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Now VR would add a twist to the roller coasters in theme parks
 

At various theme and amusement parks worldwide, roller coasters have been quite popular attraction, for more than a century. Whether it’s at SeaWorld in Orlando, Florida, in the US or the now-defunct Ratanga Junction in Cape Town, South Africa, these enormous creations have a unique way of attracting the crowds.

 
Research conducted in 2016 proposes that this inclination has less possibility of getting changed any time soon: the most desired attraction for the maximum of amusement and theme parks worldwide was a steel roller coaster. This shows that roller coasters are a major contributor in terms of achievement of the amusement industry as a global tourism export.

 
At present, the digital era has hosted a new spin on roller coasters: implementing Virtual Reality (VR) into the experience. This combines the real and the virtual side together. As guests are fastened to their seats and traverse the actual roller coaster, they get a VR headset that introduces an alternate reality: you’re underwater, or even in outer space.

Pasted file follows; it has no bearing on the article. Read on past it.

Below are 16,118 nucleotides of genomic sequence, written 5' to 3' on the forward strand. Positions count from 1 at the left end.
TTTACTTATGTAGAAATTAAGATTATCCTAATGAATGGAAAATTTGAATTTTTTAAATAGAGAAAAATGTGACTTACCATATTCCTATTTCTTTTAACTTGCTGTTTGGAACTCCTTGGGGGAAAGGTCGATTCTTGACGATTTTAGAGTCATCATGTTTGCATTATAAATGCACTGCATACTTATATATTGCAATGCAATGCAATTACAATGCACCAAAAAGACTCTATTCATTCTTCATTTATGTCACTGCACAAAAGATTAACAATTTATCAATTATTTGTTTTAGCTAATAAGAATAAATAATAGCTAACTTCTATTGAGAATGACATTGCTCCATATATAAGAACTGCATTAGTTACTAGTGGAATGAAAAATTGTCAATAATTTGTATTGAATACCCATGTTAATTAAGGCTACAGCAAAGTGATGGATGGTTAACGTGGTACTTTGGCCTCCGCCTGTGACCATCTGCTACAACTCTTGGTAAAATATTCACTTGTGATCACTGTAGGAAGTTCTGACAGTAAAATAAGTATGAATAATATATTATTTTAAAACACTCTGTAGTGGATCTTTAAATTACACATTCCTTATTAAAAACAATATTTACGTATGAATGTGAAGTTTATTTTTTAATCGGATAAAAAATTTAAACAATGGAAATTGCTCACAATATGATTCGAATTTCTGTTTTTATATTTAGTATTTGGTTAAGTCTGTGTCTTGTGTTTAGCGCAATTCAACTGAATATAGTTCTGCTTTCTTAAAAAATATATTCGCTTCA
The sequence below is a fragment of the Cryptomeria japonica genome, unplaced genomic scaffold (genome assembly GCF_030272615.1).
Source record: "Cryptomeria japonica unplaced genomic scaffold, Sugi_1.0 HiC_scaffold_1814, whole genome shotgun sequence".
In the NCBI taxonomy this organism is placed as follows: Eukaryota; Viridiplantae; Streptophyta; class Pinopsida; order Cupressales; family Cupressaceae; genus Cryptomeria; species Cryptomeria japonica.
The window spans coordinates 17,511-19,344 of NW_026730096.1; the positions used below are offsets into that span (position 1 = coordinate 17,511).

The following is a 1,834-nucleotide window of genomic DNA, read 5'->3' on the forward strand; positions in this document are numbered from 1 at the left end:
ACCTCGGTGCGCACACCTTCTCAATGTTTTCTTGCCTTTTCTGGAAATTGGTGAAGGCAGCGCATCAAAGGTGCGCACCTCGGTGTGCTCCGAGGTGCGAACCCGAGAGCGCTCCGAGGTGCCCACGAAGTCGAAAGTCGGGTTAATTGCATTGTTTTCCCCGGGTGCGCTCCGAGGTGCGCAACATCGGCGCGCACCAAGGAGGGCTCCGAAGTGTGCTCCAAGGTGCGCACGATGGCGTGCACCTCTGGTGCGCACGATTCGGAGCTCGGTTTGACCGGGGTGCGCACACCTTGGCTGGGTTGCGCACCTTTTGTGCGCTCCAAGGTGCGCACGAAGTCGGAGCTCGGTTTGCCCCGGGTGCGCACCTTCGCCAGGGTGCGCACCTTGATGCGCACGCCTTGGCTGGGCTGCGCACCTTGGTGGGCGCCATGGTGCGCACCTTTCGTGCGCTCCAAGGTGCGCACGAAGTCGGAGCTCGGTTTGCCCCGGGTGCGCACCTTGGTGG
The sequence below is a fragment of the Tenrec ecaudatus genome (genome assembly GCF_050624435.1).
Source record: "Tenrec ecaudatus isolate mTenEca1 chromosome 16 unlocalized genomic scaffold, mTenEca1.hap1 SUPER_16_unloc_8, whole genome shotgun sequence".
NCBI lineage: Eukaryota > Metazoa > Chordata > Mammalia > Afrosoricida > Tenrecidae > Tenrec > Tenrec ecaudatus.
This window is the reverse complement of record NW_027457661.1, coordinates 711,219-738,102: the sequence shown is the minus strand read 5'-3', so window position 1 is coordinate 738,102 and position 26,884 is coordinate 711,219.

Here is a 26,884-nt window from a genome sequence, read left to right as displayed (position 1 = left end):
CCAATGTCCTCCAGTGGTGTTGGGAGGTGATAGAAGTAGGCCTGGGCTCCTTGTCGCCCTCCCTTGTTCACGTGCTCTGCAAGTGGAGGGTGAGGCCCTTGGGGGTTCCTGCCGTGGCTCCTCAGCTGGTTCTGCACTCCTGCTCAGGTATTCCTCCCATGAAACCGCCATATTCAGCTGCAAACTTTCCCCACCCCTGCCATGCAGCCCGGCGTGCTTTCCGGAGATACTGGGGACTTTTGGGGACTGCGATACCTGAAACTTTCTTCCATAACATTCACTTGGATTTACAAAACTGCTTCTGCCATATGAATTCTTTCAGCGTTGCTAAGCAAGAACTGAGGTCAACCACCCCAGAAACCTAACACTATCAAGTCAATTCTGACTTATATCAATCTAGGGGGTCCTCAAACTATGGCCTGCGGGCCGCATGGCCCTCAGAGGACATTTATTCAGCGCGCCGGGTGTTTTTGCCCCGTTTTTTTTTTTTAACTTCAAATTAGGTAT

The first VR enhanced roller coaster in the world was introduced in Europe at Europa-Park in Germany back in 2015. It was superimposed on an existing steel roller coaster.

 
However, does this new technology create a danger to the future demand and survival of steel roller coasters? That’s the question my colleague and I posed – and answered – in our research.

 
We evaluated the consequences that VR enhanced roller coasters have had on the pioneers of the movement, the European steel roller coaster industry. Ever since the introduction of the first VR enhanced roller coaster in 2015, over 30% of European manufacturers have made VR additions to one or more of their operational roller coasters.

   
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